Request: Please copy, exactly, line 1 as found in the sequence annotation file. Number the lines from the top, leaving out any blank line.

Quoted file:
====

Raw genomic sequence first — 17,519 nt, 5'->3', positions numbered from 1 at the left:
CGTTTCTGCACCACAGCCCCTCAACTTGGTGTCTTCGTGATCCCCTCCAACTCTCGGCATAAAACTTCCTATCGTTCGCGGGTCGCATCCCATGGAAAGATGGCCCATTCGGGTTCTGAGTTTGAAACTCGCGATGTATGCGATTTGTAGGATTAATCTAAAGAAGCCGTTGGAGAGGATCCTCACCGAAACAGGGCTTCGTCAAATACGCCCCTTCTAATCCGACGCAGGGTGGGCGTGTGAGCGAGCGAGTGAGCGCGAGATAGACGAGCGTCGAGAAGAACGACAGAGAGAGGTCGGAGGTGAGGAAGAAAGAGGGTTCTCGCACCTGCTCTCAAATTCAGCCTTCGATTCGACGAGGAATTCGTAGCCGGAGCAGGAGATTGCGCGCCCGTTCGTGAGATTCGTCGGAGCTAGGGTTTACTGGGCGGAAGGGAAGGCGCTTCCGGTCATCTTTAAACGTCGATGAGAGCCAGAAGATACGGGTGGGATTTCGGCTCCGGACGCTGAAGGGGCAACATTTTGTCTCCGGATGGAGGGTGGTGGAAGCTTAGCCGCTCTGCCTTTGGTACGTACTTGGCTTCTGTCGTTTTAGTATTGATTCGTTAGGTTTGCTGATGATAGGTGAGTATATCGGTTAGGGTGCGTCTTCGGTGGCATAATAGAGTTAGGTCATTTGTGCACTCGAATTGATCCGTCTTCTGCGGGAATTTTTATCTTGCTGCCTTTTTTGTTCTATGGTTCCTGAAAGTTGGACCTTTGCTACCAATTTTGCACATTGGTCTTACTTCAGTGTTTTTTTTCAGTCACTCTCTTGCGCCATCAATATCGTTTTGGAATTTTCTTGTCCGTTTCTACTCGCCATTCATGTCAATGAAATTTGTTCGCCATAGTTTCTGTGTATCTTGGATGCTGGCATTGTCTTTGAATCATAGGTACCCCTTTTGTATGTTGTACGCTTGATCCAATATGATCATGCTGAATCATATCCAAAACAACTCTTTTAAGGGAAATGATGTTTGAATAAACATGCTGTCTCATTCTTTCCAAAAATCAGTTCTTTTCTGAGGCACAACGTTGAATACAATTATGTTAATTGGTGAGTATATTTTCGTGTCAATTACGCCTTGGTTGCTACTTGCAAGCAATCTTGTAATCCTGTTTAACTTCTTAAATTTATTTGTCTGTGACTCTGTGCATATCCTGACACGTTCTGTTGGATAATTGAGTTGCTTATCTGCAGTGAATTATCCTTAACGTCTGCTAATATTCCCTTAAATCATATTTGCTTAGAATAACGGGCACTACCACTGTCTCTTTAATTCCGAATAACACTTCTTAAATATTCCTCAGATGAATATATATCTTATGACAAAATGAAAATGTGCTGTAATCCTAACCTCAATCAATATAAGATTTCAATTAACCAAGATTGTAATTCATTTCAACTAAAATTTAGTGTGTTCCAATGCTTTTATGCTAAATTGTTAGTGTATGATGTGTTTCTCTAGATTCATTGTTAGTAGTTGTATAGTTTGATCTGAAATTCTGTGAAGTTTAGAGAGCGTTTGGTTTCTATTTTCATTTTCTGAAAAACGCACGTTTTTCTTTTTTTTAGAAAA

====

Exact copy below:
Raw genomic sequence first — 17,519 nt, 5'->3', positions numbered from 1 at the left: